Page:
In another enforcement action, the CFPB filed an administrative complaint against Moneytree, Inc., a Washington-based financial services company offering payday loans and check cashing, among other services, challenging the company's online advertisements and collection letters as deceptive. Advertisements for the company's check-cashing services tricked consumers about the true cost, the CFPB asserted, with an ad in early 2015 offering to cash consumers' tax refund checks for "1.99." The actual fee was 1.99 percent of the amount of the check cashed, not $1.99, despite what the ad implied, the Bureau said.

The CFPB alleges that consumers were also misled by letters sent from late 2014 through early 2015 indicating that their vehicles could be repossessed if they failed to make past-due payments on their installment loans—even though none of the consumers had loans secured by the vehicles. Moneytree further allegedly violated federal law by making unauthorized electronic transfers from consumers' bank accounts more than 700 times.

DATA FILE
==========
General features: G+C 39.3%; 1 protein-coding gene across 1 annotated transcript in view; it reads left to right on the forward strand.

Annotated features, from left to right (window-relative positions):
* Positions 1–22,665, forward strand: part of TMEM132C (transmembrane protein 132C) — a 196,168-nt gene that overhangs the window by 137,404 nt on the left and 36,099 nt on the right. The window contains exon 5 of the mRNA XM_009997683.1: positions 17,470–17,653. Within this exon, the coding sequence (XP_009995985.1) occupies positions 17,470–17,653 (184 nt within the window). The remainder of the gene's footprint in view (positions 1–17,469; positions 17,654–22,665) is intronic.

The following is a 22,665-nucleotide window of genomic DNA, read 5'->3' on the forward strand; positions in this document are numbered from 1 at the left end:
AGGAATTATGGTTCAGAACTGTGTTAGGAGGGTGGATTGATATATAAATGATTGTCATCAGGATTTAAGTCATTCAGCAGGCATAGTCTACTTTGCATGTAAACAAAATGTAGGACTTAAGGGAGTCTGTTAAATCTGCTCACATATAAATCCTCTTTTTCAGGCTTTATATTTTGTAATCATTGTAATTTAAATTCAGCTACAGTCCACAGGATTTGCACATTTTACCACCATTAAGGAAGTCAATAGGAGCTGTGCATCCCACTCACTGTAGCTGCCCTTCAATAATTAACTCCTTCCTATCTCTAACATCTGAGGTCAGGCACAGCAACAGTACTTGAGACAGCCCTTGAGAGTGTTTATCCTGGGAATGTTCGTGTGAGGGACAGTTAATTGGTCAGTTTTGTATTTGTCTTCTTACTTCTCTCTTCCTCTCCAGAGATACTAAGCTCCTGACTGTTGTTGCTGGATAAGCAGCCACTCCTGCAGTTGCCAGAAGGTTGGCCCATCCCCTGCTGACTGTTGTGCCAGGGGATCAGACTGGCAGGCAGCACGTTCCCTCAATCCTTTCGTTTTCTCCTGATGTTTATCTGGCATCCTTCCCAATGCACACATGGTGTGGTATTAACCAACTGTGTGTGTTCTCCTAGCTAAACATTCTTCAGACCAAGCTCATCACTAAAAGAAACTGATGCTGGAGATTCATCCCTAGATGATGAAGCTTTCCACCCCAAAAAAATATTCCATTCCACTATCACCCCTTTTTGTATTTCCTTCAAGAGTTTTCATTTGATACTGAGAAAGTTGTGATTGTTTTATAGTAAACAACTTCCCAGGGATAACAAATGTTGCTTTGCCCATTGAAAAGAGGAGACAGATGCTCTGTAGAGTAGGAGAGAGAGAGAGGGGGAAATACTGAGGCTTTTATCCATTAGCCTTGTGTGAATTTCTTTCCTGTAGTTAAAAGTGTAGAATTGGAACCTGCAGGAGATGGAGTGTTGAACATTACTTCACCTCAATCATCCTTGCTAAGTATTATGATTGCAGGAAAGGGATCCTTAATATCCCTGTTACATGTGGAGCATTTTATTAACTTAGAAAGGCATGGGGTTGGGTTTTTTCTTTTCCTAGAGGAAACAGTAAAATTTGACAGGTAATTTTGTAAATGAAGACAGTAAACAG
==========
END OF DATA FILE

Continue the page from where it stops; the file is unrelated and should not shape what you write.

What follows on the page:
The complaint was supposedly triggered by multiple supervisory examinations during which the CFPB identified what it characterized as "significant weaknesses" in the company's compliance-management systems with regard to lending, marketing, and collections activities.

The CFPB ordered Moneytree to pay $255,000 in redress to consumers who allegedly: (1) paid more than the company advertised for its check-cashing service, (2) received one or more of the deceptive collection letters, or (3) were charged fees by financial institutions when Moneytree withdrew electronic fund payments without proper authorization.